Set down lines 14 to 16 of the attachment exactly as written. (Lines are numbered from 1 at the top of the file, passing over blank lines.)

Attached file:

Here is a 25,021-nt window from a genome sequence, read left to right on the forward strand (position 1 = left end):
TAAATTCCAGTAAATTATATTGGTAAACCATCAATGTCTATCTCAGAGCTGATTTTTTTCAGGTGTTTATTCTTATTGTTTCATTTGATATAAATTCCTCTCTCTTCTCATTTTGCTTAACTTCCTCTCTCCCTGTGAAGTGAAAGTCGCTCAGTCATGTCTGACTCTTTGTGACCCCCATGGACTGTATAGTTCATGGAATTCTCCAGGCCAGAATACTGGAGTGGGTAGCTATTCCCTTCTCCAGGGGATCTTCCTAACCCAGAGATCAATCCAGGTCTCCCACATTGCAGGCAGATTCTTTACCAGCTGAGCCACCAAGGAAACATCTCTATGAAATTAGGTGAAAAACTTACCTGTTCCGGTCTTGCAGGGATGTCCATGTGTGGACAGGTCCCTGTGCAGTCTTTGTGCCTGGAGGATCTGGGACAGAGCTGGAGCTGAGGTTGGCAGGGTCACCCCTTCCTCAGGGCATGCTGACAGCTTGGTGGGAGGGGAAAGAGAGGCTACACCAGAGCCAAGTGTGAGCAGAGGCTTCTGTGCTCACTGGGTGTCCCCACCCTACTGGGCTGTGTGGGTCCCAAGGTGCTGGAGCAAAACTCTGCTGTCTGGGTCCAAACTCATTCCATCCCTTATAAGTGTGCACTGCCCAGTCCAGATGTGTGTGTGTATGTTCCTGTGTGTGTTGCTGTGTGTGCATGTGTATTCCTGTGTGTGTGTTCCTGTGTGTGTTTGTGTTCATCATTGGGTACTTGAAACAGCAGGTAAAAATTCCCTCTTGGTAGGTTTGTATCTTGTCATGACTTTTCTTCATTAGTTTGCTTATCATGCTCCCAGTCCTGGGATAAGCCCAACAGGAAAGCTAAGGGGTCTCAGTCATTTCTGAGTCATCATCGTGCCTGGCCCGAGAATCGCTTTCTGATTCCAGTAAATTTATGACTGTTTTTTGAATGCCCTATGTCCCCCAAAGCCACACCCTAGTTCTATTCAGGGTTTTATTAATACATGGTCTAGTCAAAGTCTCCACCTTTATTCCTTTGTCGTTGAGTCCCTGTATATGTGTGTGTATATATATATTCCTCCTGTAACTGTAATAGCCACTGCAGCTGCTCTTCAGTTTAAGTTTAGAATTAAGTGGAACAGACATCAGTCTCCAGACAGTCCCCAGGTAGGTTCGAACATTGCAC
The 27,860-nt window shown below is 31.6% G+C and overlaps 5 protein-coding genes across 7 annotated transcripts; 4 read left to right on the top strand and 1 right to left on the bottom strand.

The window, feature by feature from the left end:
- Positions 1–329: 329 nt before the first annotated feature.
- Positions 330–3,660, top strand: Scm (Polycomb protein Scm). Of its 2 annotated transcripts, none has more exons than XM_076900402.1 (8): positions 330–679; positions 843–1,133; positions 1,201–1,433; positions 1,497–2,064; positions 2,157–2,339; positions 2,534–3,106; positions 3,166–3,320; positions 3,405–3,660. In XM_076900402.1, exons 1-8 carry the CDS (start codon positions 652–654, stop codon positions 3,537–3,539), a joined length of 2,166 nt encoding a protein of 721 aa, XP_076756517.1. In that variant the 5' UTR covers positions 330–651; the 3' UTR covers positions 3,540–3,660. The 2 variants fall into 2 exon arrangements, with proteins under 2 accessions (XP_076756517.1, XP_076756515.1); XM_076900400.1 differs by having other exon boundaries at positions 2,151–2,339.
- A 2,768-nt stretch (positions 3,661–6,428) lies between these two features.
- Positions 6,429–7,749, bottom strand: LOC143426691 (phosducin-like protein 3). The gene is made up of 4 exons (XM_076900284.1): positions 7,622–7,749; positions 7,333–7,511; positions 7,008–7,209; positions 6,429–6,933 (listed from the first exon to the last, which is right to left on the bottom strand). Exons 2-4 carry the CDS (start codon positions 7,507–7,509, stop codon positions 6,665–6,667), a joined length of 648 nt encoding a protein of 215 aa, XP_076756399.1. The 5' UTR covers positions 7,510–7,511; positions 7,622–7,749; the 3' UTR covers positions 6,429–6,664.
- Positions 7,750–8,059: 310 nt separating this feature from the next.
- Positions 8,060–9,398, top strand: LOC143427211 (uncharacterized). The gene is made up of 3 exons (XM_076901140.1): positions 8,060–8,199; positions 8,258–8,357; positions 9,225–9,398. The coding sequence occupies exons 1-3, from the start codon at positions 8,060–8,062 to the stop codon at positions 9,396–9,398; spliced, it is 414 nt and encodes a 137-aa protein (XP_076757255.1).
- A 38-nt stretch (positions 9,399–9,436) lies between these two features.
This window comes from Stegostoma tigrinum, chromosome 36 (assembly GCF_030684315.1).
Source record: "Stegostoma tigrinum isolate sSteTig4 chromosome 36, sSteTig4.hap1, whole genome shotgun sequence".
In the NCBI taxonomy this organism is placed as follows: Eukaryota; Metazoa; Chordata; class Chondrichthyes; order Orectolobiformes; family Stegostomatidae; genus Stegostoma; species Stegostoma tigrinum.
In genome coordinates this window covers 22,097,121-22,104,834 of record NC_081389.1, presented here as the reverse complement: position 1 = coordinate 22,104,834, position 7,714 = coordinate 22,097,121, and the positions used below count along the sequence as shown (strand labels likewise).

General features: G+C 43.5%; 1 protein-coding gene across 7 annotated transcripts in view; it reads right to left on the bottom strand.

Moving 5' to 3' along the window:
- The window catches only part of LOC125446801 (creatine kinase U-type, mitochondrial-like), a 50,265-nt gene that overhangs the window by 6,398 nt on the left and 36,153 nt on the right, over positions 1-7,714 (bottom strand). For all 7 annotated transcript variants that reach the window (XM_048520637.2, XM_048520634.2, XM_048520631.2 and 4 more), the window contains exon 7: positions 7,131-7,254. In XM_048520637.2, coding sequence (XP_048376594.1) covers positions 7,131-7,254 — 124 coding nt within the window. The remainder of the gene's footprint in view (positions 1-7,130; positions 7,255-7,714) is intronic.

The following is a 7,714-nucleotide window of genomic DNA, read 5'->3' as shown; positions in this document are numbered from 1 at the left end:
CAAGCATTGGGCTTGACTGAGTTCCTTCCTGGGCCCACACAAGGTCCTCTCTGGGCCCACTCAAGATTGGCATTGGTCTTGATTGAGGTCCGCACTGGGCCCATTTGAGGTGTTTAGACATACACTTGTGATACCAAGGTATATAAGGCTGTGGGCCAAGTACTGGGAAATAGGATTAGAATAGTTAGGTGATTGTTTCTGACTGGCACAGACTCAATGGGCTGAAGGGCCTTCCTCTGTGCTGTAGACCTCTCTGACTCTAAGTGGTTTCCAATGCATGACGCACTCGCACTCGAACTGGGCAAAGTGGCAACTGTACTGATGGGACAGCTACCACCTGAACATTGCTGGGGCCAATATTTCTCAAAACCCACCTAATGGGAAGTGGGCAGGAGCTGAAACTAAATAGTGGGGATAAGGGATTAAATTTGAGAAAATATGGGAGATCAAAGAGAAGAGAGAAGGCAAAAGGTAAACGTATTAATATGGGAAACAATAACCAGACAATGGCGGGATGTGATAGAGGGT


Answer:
In the NCBI taxonomy this organism is placed as follows: Eukaryota; Metazoa; Chordata; class Chondrichthyes; order Orectolobiformes; family Stegostomatidae; genus Stegostoma; species Stegostoma tigrinum.
In genome coordinates this window covers 22,097,121-22,104,834 of record NC_081389.1, presented here as the reverse complement: position 1 = coordinate 22,104,834, position 7,714 = coordinate 22,097,121, and the positions used below count along the sequence as shown (strand labels likewise).

General features: G+C 43.5%; 1 protein-coding gene across 7 annotated transcripts in view; it reads right to left on the bottom strand.